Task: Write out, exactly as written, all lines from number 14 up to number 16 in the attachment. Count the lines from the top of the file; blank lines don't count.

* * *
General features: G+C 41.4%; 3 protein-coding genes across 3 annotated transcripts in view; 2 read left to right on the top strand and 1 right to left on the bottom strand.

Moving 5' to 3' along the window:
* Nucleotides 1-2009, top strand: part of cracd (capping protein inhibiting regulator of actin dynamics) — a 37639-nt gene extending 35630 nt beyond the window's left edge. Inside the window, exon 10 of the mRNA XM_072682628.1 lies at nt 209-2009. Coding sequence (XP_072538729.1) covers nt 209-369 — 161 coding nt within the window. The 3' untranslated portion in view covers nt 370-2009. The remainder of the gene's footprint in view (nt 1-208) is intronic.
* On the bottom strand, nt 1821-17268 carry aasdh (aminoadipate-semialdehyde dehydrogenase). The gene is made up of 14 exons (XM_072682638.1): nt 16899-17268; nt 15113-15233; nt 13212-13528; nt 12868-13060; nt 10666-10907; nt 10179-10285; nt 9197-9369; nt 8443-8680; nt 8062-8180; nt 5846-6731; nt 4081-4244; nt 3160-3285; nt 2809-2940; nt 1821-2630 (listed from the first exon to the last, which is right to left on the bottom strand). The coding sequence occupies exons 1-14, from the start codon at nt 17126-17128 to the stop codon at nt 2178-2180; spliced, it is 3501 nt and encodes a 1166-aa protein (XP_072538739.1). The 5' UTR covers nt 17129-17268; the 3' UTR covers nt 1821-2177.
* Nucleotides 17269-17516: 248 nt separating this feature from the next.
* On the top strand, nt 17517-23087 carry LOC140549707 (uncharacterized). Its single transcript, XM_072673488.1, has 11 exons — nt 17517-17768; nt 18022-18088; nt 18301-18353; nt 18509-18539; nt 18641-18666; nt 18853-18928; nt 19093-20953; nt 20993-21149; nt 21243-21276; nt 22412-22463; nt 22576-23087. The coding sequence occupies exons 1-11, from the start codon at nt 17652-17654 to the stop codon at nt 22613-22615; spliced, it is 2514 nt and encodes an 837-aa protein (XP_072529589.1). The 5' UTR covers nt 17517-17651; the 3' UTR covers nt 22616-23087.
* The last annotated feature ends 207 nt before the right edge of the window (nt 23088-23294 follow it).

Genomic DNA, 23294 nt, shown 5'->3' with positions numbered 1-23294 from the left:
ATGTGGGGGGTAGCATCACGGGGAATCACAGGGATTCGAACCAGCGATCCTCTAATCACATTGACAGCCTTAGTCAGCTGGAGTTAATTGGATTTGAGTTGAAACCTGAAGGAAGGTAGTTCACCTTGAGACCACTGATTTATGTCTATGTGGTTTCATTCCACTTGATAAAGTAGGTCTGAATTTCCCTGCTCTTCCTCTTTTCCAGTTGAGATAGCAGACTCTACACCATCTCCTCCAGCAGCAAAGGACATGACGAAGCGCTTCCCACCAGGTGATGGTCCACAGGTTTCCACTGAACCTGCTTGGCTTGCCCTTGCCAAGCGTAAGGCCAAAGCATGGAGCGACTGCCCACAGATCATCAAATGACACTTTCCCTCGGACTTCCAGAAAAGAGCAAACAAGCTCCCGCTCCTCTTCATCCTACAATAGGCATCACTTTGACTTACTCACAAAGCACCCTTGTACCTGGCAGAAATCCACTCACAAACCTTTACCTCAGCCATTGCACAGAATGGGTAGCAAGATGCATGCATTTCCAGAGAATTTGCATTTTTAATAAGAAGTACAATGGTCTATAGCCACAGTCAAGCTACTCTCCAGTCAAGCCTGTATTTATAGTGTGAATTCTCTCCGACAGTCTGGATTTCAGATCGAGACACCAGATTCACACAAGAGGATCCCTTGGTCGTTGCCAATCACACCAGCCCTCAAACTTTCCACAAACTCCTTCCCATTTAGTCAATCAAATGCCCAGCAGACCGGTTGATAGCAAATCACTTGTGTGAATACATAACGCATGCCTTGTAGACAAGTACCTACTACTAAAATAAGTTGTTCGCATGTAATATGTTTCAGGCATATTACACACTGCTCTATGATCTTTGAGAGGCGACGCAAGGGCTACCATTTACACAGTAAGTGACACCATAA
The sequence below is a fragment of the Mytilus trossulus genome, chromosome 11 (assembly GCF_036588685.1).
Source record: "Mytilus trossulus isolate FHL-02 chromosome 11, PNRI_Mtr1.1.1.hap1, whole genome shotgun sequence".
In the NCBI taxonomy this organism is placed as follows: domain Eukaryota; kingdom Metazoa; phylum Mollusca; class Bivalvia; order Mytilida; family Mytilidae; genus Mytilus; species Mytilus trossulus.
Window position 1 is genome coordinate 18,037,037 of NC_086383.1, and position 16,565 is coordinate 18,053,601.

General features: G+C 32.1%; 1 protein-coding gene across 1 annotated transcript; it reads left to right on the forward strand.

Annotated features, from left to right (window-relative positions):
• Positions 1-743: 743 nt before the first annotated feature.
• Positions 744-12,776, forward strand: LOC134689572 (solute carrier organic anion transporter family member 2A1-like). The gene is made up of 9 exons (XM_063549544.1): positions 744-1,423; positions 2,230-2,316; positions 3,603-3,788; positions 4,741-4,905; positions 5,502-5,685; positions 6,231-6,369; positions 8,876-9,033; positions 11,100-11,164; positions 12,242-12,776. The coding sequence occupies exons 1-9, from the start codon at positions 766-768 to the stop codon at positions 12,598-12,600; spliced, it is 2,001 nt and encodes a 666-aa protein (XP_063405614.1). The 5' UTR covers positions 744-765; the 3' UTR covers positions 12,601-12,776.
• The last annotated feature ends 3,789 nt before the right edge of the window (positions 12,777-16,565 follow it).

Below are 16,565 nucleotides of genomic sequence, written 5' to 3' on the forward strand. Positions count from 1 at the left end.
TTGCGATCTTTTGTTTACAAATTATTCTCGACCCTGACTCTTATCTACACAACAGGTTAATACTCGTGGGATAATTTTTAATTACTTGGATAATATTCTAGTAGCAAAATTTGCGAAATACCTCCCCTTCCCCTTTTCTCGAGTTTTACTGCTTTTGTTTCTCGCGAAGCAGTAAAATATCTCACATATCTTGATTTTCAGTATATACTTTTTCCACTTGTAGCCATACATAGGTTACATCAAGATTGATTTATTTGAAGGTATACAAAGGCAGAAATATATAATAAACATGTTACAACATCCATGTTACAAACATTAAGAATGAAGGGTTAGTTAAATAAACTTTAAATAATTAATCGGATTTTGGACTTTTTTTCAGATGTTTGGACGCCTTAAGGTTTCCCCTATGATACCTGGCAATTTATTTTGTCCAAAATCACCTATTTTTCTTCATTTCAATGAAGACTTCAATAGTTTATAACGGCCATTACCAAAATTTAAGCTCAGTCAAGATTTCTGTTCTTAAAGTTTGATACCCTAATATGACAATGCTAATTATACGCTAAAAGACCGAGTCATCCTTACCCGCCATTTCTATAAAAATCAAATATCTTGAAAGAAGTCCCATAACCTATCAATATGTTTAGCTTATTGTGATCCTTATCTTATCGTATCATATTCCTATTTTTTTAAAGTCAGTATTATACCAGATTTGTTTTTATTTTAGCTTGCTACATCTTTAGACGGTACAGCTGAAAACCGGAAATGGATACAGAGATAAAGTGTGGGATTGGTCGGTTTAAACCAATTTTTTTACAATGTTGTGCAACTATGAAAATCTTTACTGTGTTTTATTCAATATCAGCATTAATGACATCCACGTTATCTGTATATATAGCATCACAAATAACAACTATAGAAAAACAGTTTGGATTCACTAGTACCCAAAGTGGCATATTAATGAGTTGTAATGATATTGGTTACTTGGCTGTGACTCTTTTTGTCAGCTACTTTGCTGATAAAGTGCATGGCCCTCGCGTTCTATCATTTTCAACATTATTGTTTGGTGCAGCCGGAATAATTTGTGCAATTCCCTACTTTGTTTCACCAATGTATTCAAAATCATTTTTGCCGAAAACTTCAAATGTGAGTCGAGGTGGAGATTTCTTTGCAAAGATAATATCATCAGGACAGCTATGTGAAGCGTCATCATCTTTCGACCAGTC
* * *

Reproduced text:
General features: G+C 32.1%; 1 protein-coding gene across 1 annotated transcript; it reads left to right on the forward strand.

Annotated features, from left to right (window-relative positions):
• Positions 1-743: 743 nt before the first annotated feature.